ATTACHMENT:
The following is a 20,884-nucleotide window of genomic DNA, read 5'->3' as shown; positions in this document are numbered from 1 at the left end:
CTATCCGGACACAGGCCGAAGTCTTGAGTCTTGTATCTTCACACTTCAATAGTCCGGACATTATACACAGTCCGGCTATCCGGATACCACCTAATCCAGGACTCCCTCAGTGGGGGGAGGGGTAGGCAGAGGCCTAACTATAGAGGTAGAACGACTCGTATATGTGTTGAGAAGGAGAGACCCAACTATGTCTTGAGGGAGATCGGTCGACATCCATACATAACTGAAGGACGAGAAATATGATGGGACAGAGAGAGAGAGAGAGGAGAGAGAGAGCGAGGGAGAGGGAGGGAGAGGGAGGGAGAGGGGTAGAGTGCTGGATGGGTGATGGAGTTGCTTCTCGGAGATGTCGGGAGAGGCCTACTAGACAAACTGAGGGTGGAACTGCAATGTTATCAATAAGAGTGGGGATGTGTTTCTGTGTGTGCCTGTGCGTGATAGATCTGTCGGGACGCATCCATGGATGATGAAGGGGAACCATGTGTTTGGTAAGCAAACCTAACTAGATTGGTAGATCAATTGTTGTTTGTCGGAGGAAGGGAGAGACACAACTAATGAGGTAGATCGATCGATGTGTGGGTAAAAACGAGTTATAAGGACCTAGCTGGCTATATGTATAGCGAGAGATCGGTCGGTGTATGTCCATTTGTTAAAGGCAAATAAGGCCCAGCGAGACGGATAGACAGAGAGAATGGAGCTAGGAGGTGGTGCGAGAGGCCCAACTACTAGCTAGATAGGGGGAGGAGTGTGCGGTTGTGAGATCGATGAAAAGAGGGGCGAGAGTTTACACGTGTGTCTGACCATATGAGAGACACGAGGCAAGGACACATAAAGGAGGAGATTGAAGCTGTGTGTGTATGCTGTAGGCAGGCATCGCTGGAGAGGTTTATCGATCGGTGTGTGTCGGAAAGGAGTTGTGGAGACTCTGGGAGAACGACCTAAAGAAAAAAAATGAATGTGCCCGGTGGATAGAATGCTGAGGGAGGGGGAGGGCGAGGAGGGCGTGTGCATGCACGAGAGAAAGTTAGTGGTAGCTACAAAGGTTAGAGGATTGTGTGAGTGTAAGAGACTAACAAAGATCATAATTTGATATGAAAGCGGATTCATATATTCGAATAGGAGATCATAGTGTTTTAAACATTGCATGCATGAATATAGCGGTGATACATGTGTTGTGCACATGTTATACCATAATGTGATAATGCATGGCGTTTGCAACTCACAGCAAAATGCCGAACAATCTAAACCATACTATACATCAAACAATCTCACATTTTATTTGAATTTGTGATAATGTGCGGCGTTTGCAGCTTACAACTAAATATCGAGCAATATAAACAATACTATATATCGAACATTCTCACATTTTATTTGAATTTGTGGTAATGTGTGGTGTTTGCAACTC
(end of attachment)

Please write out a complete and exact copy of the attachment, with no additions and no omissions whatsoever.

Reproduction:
The following is a 20,884-nucleotide window of genomic DNA, read 5'->3' as shown; positions in this document are numbered from 1 at the left end:
CTATCCGGACACAGGCCGAAGTCTTGAGTCTTGTATCTTCACACTTCAATAGTCCGGACATTATACACAGTCCGGCTATCCGGATACCACCTAATCCAGGACTCCCTCAGTGGGGGGAGGGGTAGGCAGAGGCCTAACTATAGAGGTAGAACGACTCGTATATGTGTTGAGAAGGAGAGACCCAACTATGTCTTGAGGGAGATCGGTCGACATCCATACATAACTGAAGGACGAGAAATATGATGGGACAGAGAGAGAGAGAGAGGAGAGAGAGAGCGAGGGAGAGGGAGGGAGAGGGAGGGAGAGGGGTAGAGTGCTGGATGGGTGATGGAGTTGCTTCTCGGAGATGTCGGGAGAGGCCTACTAGACAAACTGAGGGTGGAACTGCAATGTTATCAATAAGAGTGGGGATGTGTTTCTGTGTGTGCCTGTGCGTGATAGATCTGTCGGGACGCATCCATGGATGATGAAGGGGAACCATGTGTTTGGTAAGCAAACCTAACTAGATTGGTAGATCAATTGTTGTTTGTCGGAGGAAGGGAGAGACACAACTAATGAGGTAGATCGATCGATGTGTGGGTAAAAACGAGTTATAAGGACCTAGCTGGCTATATGTATAGCGAGAGATCGGTCGGTGTATGTCCATTTGTTAAAGGCAAATAAGGCCCAGCGAGACGGATAGACAGAGAGAATGGAGCTAGGAGGTGGTGCGAGAGGCCCAACTACTAGCTAGATAGGGGGAGGAGTGTGCGGTTGTGAGATCGATGAAAAGAGGGGCGAGAGTTTACACGTGTGTCTGACCATATGAGAGACACGAGGCAAGGACACATAAAGGAGGAGATTGAAGCTGTGTGTGTATGCTGTAGGCAGGCATCGCTGGAGAGGTTTATCGATCGGTGTGTGTCGGAAAGGAGTTGTGGAGACTCTGGGAGAACGACCTAAAGAAAAAAAATGAATGTGCCCGGTGGATAGAATGCTGAGGGAGGGGGAGGGCGAGGAGGGCGTGTGCATGCACGAGAGAAAGTTAGTGGTAGCTACAAAGGTTAGAGGATTGTGTGAGTGTAAGAGACTAACAAAGATCATAATTTGATATGAAAGCGGATTCATATATTCGAATAGGAGATCATAGTGTTTTAAACATTGCATGCATGAATATAGCGGTGATACATGTGTTGTGCACATGTTATACCATAATGTGATAATGCATGGCGTTTGCAACTCACAGCAAAATGCCGAACAATCTAAACCATACTATACATCAAACAATCTCACATTTTATTTGAATTTGTGATAATGTGCGGCGTTTGCAGCTTACAACTAAATATCGAGCAATATAAACAATACTATATATCGAACATTCTCACATTTTATTTGAATTTGTGGTAATGTGTGGTGTTTGCAACTC